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Date of Award
Master of Science (MS)
Department of Integrated Science and Technology
A culturally-anchored board game simulator named ERAMAT! was created in cooperation with faculty members and members of the Maasai community and then piloted with US students and members of Maasai communities in southern Kenya during the summer of 2012. The game provides an alternative to a computer-based simulator, and hence provides a culturally credible simulation of the system dynamics associated with an accelerating boom/bust cycle of drought and hunger in the region. Factors driving the phenomena include greatly increased population densities, pastoralist cultural values, evolving pastoral practices, the ebb and flow of the semi-arid environment in which Maasai pastoralists live, and political and ecological pressures. The game encourages deeper understanding of these dynamics for pastoralists and non-pastoralists alike, and can generate conversations leading to insights on effective strategies for reducing the impact of the inevitable periods of low rainfall. This thesis reports on the underlying dynamics, the game design, and the results of the pilot. ERAMAT’s rules, symbols and language attuned to Maasai core values and pastoral praxis allowed players to engage in conversations about past experiences and outcomes, as well as explore alternative strategies for livestock and livelihood survival.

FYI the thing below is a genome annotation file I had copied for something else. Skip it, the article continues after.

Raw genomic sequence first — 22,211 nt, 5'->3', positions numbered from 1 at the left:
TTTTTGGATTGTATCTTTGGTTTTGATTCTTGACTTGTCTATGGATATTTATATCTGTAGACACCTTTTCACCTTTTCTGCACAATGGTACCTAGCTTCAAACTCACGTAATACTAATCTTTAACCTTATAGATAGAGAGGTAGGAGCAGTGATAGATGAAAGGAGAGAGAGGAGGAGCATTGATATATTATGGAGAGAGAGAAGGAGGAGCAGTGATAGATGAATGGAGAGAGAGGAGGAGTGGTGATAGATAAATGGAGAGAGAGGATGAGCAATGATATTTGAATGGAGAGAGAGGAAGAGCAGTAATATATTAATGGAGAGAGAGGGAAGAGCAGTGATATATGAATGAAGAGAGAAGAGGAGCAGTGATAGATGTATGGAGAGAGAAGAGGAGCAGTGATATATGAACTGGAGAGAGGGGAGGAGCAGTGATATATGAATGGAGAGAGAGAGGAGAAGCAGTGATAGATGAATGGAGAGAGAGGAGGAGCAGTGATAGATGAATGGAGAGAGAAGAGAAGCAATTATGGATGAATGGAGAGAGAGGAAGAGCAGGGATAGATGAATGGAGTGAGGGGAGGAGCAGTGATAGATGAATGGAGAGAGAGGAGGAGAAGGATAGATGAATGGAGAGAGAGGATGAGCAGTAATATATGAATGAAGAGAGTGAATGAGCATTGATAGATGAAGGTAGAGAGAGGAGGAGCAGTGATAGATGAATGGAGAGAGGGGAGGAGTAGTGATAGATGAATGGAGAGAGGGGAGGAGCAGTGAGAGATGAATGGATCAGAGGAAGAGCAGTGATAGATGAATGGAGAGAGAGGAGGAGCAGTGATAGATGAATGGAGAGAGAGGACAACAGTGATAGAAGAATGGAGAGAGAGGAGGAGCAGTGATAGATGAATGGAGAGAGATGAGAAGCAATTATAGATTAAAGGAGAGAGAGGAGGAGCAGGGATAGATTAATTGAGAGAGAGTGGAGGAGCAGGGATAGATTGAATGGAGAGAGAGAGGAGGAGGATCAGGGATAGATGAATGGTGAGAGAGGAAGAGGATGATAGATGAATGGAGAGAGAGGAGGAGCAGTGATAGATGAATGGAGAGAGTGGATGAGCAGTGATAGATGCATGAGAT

Mayiani, Jacob Loorimirim, "A board game simulator for promoting system thinking for sustainable pastoralism among Maasai in Southern Kenya" (2013). Masters Theses. 262.